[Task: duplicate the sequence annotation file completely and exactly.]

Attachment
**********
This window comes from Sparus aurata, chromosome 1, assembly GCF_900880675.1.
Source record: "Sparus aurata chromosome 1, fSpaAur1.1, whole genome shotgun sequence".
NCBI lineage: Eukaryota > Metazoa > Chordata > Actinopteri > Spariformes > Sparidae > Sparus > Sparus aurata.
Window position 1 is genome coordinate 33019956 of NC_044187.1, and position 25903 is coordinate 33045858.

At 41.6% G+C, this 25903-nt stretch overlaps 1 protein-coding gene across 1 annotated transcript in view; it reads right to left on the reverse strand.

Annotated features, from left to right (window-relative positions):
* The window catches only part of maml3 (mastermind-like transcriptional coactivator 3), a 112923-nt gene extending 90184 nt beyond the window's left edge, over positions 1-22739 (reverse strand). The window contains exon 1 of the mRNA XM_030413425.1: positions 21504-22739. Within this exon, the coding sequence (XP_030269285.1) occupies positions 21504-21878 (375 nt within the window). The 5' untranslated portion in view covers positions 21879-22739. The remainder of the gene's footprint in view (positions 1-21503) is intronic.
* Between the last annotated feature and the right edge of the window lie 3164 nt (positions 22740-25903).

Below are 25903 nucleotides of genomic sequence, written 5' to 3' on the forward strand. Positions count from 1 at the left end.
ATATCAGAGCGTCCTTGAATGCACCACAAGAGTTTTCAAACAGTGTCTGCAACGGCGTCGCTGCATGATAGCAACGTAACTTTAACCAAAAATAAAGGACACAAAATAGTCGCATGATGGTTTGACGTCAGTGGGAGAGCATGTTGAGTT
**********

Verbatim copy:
This window comes from Sparus aurata, chromosome 1, assembly GCF_900880675.1.
Source record: "Sparus aurata chromosome 1, fSpaAur1.1, whole genome shotgun sequence".
NCBI lineage: Eukaryota > Metazoa > Chordata > Actinopteri > Spariformes > Sparidae > Sparus > Sparus aurata.
Window position 1 is genome coordinate 33019956 of NC_044187.1, and position 25903 is coordinate 33045858.

At 41.6% G+C, this 25903-nt stretch overlaps 1 protein-coding gene across 1 annotated transcript in view; it reads right to left on the reverse strand.

Annotated features, from left to right (window-relative positions):
* The window catches only part of maml3 (mastermind-like transcriptional coactivator 3), a 112923-nt gene extending 90184 nt beyond the window's left edge, over positions 1-22739 (reverse strand). The window contains exon 1 of the mRNA XM_030413425.1: positions 21504-22739. Within this exon, the coding sequence (XP_030269285.1) occupies positions 21504-21878 (375 nt within the window). The 5' untranslated portion in view covers positions 21879-22739. The remainder of the gene's footprint in view (positions 1-21503) is intronic.
* Between the last annotated feature and the right edge of the window lie 3164 nt (positions 22740-25903).

Below are 25903 nucleotides of genomic sequence, written 5' to 3' on the forward strand. Positions count from 1 at the left end.
ATATCAGAGCGTCCTTGAATGCACCACAAGAGTTTTCAAACAGTGTCTGCAACGGCGTCGCTGCATGATAGCAACGTAACTTTAACCAAAAATAAAGGACACAAAATAGTCGCATGATGGTTTGACGTCAGTGGGAGAGCATGTTGAGTT